How exactly can a client recover for attorney’s fees expended on appeal? The Court of Appeals provided some clarity on this question today, at least in the family law context.

The central issue in McKinney v. McKinney was whether a trial court has the authority to award attorney’s fees upon remand from the Court of Appeals if the motion for fees was not made before the appellate court. The short answer: yes, at least in matters of child custody, child support, and alimony.

The case originally involved a motion to modify child support. After the trial court granted the motion, the plaintiff sought and obtained an award of attorney’s fees. The defendant appealed the attorney’s fees award, and the court of appeals mostly affirmed the award from the proceedings below but vacated one portion of the award.

On remand, the plaintiff sought additional attorney’s fees for costs incurred in defending the appeal, and the trial court awarded $25,980.51 in fees. The defendant challenged the award, arguing that the only proper way to obtain attorney’s fees for appellate-level work is to first move in the Court of Appeals for fees.

The Court of Appeals disagreed for two reasons. First, the fact that the Court of Appeals had been silent on the question of appellate attorney’s fees after the first appeal was irrelevant because the issue simply had not been raised at that time—the court of appeals’ first opinion only addressed the trial-level attorney’s fees that had already been awarded. Second, the trial court had the authority to award appellate attorney’s fees because the child support statute gives broad discretion to the trial court in awarding fees.

To be sure, the McKinney court limited its holding to the family law context. But it is hard to see how the holding would not apply more broadly whenever there is a statutory grant of discretion to a trial court to award fees. In other words, under the logic of McKinney, it would appear that whenever a trial court has statutory authority to award attorney’s fees, it may do so for trial and appellate proceedings, regardless of whether the issue is raised in the Court of Appeals or simply raised in the trial court after the mandate issues.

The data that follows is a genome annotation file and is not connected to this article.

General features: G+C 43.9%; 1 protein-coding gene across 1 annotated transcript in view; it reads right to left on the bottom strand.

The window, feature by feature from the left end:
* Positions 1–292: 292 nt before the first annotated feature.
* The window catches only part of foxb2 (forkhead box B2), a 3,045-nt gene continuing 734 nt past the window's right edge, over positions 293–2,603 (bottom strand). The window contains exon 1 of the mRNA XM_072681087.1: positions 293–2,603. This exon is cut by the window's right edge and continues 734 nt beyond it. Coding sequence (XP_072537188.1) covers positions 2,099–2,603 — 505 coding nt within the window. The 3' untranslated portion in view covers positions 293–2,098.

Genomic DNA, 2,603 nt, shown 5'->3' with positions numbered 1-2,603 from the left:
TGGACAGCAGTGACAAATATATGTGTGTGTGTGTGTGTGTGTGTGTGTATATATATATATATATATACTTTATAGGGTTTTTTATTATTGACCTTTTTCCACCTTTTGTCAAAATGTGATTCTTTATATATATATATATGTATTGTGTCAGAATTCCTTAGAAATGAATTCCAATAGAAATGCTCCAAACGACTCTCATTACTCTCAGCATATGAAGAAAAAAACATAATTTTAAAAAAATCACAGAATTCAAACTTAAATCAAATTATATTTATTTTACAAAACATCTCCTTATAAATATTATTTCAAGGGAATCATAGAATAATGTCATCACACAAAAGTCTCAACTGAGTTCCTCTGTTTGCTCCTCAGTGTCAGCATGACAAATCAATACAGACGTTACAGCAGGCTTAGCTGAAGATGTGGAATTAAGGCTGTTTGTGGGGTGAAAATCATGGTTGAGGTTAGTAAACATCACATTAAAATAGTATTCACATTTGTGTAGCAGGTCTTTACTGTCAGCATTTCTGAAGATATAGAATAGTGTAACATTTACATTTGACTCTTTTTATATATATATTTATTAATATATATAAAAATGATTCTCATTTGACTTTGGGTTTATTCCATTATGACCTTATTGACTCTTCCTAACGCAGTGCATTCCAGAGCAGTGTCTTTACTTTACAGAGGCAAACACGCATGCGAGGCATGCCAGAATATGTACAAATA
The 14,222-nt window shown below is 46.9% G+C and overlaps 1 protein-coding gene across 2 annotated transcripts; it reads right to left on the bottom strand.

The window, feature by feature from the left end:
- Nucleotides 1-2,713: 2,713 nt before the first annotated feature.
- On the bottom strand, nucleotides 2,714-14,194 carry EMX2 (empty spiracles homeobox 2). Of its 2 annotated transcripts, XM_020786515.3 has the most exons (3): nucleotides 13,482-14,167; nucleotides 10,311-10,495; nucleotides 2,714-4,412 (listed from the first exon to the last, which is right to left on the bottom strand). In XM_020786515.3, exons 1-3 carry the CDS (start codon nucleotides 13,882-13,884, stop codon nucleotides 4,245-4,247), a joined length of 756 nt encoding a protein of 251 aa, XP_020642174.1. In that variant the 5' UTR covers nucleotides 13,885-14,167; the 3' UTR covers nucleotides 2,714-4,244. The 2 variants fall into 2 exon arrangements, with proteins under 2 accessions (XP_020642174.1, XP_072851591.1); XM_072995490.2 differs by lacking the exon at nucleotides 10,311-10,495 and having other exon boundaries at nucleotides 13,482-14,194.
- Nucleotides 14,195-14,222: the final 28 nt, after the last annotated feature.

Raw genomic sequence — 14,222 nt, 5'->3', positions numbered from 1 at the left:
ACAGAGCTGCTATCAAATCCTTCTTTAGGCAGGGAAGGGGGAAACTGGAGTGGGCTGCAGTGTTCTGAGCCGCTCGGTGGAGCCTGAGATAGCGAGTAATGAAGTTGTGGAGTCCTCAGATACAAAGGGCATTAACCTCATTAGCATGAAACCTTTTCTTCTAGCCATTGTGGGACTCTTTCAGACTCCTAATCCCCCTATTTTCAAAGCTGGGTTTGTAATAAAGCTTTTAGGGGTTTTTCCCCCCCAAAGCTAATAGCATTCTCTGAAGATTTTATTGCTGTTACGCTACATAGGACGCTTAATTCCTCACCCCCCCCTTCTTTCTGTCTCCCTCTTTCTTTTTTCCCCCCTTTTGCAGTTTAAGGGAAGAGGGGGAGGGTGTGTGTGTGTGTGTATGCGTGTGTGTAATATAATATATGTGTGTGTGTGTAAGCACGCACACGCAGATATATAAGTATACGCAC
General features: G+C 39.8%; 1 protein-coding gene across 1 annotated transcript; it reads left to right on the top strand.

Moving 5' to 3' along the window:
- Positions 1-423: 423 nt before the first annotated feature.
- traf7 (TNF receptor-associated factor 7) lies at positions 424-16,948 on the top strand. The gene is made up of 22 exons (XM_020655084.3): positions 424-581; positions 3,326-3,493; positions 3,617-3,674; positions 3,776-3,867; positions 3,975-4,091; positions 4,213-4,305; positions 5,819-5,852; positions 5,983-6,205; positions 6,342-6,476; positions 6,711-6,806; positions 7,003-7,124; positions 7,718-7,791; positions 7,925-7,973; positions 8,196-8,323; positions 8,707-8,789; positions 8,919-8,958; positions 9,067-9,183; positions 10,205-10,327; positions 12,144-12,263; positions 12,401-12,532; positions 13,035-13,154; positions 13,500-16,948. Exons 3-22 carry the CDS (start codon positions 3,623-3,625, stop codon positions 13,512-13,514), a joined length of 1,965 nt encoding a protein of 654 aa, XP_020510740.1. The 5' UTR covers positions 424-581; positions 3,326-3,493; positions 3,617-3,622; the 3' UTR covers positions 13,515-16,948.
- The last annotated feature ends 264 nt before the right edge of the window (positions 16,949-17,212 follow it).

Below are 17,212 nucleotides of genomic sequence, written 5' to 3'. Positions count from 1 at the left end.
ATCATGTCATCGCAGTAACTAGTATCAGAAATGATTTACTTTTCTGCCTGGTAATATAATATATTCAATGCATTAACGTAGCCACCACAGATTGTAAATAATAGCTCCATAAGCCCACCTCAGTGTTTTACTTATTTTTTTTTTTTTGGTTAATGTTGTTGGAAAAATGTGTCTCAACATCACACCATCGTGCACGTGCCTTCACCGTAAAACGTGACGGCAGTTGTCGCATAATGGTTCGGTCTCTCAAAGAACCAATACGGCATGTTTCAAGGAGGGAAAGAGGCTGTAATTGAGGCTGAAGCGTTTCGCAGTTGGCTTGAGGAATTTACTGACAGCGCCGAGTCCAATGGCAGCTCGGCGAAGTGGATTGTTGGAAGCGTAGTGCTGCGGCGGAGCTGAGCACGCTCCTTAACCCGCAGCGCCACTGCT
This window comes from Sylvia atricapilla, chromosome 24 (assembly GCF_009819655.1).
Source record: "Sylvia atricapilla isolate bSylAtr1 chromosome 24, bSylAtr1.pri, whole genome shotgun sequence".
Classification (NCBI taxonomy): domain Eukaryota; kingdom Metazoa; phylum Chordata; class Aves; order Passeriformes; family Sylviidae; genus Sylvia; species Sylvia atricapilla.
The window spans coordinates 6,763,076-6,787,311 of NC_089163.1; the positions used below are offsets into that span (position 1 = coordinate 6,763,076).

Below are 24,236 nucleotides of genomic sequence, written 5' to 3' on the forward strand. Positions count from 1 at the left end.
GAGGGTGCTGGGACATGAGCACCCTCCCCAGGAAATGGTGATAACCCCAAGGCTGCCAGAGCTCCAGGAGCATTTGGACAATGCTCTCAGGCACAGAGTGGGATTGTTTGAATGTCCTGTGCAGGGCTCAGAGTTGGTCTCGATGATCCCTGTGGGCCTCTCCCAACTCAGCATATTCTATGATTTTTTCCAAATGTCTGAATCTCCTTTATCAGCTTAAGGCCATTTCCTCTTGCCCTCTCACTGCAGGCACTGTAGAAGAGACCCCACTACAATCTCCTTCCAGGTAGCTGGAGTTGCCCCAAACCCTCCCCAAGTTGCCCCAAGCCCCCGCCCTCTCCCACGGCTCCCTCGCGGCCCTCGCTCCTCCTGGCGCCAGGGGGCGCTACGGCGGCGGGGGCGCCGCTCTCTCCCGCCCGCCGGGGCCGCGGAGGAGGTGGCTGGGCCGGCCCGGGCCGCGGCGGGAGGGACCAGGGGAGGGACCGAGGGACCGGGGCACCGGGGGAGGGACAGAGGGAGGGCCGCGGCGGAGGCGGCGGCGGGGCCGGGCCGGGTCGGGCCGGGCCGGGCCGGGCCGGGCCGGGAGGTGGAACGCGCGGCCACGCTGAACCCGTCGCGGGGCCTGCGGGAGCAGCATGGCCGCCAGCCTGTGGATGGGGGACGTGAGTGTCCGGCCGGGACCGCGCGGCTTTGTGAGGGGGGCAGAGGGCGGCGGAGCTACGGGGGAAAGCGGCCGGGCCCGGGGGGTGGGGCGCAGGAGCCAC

This case is an interesting follow-up to the opinion released two weeks ago discussing a related issue.  Furthermore, note that the proper procedure is different when the attorney’s fees are sought under Rule 34 of the North Carolina Rules of Appellate Procedure. In that situation, only the appellate court has the authority to award fees. See Hill v. Hill, 173 N.C. App. 309, 622 S.E.2d 503 (2005).

Finally, I would be remiss if I failed to highlight a few other cautionary lessons from the Court of Appeals today:

  • First, do not forget to make transcripts part of the record on appeal if you intend to rely on anything contained in the transcripts. See Breede v. Breede (in which the court said it would not consider cited portions of a transcript).
  • Second, do not forget to double-check and triple-check the deadline for filing the notice of appeal. See Rider v. Aderhold (in which the notice of appeal was filed one day late).
  • Third, do not forget to limit a reply brief to issues newly raised by the appellee. See Salmony v. Bank of Am. Corp. (in which the court granted a motion to strike the plaintiffs’ reply brief).

–Kip Nelson